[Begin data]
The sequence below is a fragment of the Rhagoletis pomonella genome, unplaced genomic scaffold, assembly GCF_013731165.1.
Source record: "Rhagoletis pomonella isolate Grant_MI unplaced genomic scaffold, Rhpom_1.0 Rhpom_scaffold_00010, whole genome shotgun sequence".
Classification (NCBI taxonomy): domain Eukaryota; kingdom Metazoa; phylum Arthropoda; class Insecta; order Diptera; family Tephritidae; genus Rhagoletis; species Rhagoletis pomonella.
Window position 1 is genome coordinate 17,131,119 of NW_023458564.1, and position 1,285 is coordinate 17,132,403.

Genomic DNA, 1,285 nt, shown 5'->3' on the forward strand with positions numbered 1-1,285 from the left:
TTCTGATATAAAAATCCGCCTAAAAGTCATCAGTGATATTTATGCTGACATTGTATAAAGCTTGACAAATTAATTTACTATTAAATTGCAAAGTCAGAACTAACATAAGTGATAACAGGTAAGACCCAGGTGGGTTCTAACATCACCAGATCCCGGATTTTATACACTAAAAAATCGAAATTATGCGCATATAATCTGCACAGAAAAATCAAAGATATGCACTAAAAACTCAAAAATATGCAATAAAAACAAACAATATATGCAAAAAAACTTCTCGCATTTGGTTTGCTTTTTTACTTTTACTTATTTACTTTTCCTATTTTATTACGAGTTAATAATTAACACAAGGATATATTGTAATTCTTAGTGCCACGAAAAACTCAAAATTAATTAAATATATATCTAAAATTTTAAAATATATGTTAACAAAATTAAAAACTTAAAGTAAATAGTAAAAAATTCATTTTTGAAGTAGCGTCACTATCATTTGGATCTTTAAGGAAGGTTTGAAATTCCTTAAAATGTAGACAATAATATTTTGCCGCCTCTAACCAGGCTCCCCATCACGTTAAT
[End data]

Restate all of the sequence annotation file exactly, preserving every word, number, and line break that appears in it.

The sequence below is a fragment of the Rhagoletis pomonella genome, unplaced genomic scaffold, assembly GCF_013731165.1.
Source record: "Rhagoletis pomonella isolate Grant_MI unplaced genomic scaffold, Rhpom_1.0 Rhpom_scaffold_00010, whole genome shotgun sequence".
Classification (NCBI taxonomy): domain Eukaryota; kingdom Metazoa; phylum Arthropoda; class Insecta; order Diptera; family Tephritidae; genus Rhagoletis; species Rhagoletis pomonella.
Window position 1 is genome coordinate 17,131,119 of NW_023458564.1, and position 1,285 is coordinate 17,132,403.

Genomic DNA, 1,285 nt, shown 5'->3' on the forward strand with positions numbered 1-1,285 from the left:
TTCTGATATAAAAATCCGCCTAAAAGTCATCAGTGATATTTATGCTGACATTGTATAAAGCTTGACAAATTAATTTACTATTAAATTGCAAAGTCAGAACTAACATAAGTGATAACAGGTAAGACCCAGGTGGGTTCTAACATCACCAGATCCCGGATTTTATACACTAAAAAATCGAAATTATGCGCATATAATCTGCACAGAAAAATCAAAGATATGCACTAAAAACTCAAAAATATGCAATAAAAACAAACAATATATGCAAAAAAACTTCTCGCATTTGGTTTGCTTTTTTACTTTTACTTATTTACTTTTCCTATTTTATTACGAGTTAATAATTAACACAAGGATATATTGTAATTCTTAGTGCCACGAAAAACTCAAAATTAATTAAATATATATCTAAAATTTTAAAATATATGTTAACAAAATTAAAAACTTAAAGTAAATAGTAAAAAATTCATTTTTGAAGTAGCGTCACTATCATTTGGATCTTTAAGGAAGGTTTGAAATTCCTTAAAATGTAGACAATAATATTTTGCCGCCTCTAACCAGGCTCCCCATCACGTTAAT